Skip to main content

Thank you for visiting You are using a browser version with limited support for CSS. To obtain the best experience, we recommend you use a more up to date browser (or turn off compatibility mode in Internet Explorer). In the meantime, to ensure continued support, we are displaying the site without styles and JavaScript.

Heritability of morphological traits in Darwin’s Finches: misidentified paternity and maternal effects


We studied the influence of extra-pair paternity on heritability estimates of morphological traits in a population of the Medium Ground Finch (Geospiza fortis) on Isla Daphne Major, Galápagos. Data from eight microsatellite loci were used to determine parentage. Six morphological traits measured on each finch were represented by two separate principal components analyses, one for the three bill measurements and one for the body size measurements. Heritabilities were calculated using weighted regressions of offspring on their parents and also offspring on their grandparents. We found that 20% of all offspring were extra-pair young but all offspring matched their mothers. Heritabilities derived from midparent–offspring regressions were all high and significantly different from zero. Removing all extra-pair young from the data set increased father–offspring regressions by an average of 21%, but mother–offspring resemblance still exceeded father–offspring resemblance by up to 42%. These results and grandparent–offspring regressions provide evidence for maternal effects, comparable in magnitude to those reported in other studies of wild birds.


Heritabilities of ecologically important traits are generally moderately high in a variety of organisms (e.g. Roff, 1997; Merilä & Sheldon, in press). This is evolutionarily important because it implies that the traits are responsive to selection. Heritabilities may even be higher than recorded, however, if undetected extra-pair mating causes a misidentification of paternity. Extra-pair paternity (EPP) occurs in a large number of socially monogamous bird species, yet the magnitude of the bias it introduces to estimates of heritabilities is generally unknown (but see Merilä et al., 1998). Alatalo et al. (1984) proposed that it could be measured indirectly as the difference in heritability estimates derived from separate father–offspring and mother–offspring regressions. Although some studies have found this to be useful (e.g. Møller & Birkhead, 1992), two studies (Hasselquist et al., 1995; Merilä et al., 1998) have yielded highly inaccurate estimates by this method.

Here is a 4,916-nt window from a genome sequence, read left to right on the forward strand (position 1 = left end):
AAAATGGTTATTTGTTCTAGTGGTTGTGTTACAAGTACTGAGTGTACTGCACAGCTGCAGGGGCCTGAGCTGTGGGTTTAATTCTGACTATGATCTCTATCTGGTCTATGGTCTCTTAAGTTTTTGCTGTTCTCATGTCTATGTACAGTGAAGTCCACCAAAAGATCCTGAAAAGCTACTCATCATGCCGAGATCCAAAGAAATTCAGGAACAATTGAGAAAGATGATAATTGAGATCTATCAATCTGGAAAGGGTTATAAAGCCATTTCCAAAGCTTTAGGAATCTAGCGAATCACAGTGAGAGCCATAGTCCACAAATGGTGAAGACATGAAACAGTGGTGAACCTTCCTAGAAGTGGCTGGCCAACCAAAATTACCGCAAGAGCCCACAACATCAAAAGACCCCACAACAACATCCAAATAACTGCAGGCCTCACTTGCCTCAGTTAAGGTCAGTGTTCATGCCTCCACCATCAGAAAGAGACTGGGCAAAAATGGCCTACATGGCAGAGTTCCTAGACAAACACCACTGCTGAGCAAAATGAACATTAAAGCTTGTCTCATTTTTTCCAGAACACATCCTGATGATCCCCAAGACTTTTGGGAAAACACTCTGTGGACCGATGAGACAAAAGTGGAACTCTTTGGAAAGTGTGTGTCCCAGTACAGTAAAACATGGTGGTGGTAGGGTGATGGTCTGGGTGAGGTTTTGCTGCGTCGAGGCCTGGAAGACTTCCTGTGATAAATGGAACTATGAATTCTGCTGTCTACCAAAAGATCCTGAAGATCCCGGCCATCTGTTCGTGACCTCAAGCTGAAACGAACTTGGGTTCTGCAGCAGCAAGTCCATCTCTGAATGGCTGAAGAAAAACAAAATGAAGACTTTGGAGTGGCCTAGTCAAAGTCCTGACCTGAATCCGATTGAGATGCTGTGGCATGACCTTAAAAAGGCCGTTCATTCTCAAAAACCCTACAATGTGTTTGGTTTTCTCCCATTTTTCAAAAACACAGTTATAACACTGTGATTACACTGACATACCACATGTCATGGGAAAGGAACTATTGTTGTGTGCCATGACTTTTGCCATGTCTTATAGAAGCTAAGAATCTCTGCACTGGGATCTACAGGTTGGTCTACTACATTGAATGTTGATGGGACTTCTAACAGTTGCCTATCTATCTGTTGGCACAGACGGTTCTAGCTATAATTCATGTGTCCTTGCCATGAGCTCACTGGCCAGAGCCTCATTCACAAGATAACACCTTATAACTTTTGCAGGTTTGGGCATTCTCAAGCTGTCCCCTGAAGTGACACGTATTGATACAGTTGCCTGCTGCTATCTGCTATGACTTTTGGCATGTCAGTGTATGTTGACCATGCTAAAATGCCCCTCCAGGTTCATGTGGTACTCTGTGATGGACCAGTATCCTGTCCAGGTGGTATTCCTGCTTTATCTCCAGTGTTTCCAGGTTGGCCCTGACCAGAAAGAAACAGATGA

Gauging the effects of EPPs on heritability estimates requires direct assessment of parentage from molecular genetic markers. Nevertheless, it is not straightforward for two reasons. First, the effects depend on the correlation between the trait value in the cuckolded male and the genetic father. If the trait values among them are positively correlated, for example as a result of female choice, then the effect of EPPs on h2 will be minimal. Second, the assumption of the comparative regressions method of no maternal effects may be wrong. Maternal effects are usually defined as effects of the maternal phenotype on offspring phenotype, above and beyond the contribution via nuclear genes (e.g. Kirkpatrick & Lande, 1989). Both EPPs and maternal effects can lead to higher mother–offspring than father–offspring regressions. The potential for maternal effects in birds is high because all bird species lay eggs, and the majority care for their young for an extended period of time (Price, 1998). Indeed, several maternal traits have been shown to affect offspring: maternal condition, laying date, clutch size, egg size and quality, incubation, and parental care (see Price, 1998; Lindström, 1999; for reviews).

The purpose of the present study was to determine the influence of EPPs on heritability estimates of morphological traits in a population of Medium Ground Finches (Geospiza fortis) living on Isla Daphne Major in the Galápagos archipelago. This population has been the subject of a detailed, long-term study of natural selection and evolutionary response (e.g. Grant & Grant 2000 and references therein). Mother–offspring and father–offspring regressions of six morphological traits performed separately for seven cohorts of G. fortis born on Daphne Major show that mother–offspring regressions are on average higher than father–offspring regressions, but with considerable scatter (Fig. 1). This result matches those reported earlier with a smaller sample of cohorts (Boag, 1983; Grant & Grant, 1994; Grant & Grant, 2000). The present study aimed to determine to what degree these differences were attributable to (a) extra-pair paternity and (b) maternal effects. We used microsatellite DNA analyses to determine parentage and then estimated heritabilities of morphological traits based first on all data and then on the data set excluding extra-pair young (EPY). Because Fig. 1 suggested that heritability estimates from different cohorts may differ, we also investigated the possibility that pooling of data may have affected our results (cf. Hõrak & Tammaru, 1996).

Fig. 1

A comparison of h2 estimates derived from father–offspring vs. mother–offspring regressions. h2 estimates were calculated separately for six morphological traits (body weight, tarsus length, wing length, bill depth, bill width, and bill length) in seven cohorts of Geospiza fortis (1976, 1978, 1981, 1983, 1984, 1987, and 1991). Each data point represents the two h2 estimates (father–offspring and mother–offspring) for a particular trait and cohort. Different symbols were used for the different cohorts. Only cohorts for which we had data on at least 20 families were included. The straight line corresponds to the line of equal h2 estimates. If there were no systematic difference between father–offspring and mother–offspring regressions, the points would lie scattered equally around this line.

Materials and methods